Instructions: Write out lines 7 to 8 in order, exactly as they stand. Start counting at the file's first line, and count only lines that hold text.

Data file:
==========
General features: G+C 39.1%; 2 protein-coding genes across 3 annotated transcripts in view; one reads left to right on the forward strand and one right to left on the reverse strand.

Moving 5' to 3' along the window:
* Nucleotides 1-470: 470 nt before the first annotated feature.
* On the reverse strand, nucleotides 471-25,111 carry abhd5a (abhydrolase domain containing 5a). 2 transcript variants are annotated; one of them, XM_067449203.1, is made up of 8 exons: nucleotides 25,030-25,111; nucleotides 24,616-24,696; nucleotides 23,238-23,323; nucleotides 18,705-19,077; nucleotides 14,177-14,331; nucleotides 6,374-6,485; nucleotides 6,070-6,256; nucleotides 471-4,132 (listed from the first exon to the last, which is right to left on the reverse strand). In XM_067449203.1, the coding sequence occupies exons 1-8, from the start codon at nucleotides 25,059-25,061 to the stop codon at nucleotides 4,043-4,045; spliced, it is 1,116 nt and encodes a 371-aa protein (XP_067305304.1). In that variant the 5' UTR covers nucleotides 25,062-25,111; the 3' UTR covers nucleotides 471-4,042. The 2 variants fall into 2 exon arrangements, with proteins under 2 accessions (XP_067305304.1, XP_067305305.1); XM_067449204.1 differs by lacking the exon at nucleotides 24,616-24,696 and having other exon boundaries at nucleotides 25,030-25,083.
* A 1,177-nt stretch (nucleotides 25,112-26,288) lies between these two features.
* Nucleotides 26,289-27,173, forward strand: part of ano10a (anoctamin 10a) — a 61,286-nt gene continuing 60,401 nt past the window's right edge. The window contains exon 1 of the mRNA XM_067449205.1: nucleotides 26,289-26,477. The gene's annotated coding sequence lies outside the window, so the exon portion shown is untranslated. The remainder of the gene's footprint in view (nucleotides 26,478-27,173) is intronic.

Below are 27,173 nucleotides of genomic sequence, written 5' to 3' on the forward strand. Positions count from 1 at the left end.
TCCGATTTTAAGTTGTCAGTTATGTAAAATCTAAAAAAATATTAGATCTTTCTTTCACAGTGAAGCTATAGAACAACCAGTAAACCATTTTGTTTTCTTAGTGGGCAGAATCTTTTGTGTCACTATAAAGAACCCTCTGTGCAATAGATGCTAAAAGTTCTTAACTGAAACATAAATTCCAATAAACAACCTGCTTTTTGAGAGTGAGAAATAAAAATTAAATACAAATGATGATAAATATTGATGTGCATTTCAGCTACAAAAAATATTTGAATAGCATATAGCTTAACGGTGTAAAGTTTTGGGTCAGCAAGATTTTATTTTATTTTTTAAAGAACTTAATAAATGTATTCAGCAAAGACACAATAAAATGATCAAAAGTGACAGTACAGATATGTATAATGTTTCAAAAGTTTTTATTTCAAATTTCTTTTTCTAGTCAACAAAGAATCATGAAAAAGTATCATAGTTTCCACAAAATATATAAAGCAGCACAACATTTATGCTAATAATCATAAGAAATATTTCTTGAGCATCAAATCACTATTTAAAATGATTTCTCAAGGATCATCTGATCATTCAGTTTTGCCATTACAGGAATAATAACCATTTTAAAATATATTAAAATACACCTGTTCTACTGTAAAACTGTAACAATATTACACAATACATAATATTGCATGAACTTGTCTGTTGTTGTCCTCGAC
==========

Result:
Below are 27,173 nucleotides of genomic sequence, written 5' to 3' on the forward strand. Positions count from 1 at the left end.
TCCGATTTTAAGTTGTCAGTTATGTAAAATCTAAAAAAATATTAGATCTTTCTTTCACAGTGAAGCTATAGAACAACCAGTAAACCATTTTGTTTTCTTAGTGGGCAGAATCTTTTGTGTCACTATAAAGAACCCTCTGTGCAATAGATGCTAAAAGTTCTTAACTGAAACATAAATTCCAATAAACAACCTGCTTTTTGAGAGTGAGAAATAAAAATTAAATACAAATGATGATAAATATTGATGTGCATTTCAGCTACAAAAAATATTTGAATAGCATATAGCTTAACGGTGTAAAGTTTTGGGTCAGCAAGATTTTATTTTATTTTTTAAAGAACTTAATAAATGTATTCAGCAAAGACACAATAAAATGATCAAAAGTGACAGTACAGATATGTATAATGTTTCAAAAGTTTTTATTTCAAATTTCTTTTTCTAGTCAACAAAGAATCATGAAAAAGTATCATAGTTTCCACAAAATATATAAAGCAGCACAACATTTATGCTAATAATCATAAGAAATATTTCTTGAGCATCAAATCACTATTTAAAATGATTTCTCAAGGATCATCTGATCATTCAGTTTTGCCATTACAGGAATAATAACCATTTTAAAATATATTAAAATACACCTGTTCTACTGTAAAACTGTAACAATATTACACAATACATAATATTGCATGAACTTGTCTGTTGTTGTCCTCGAC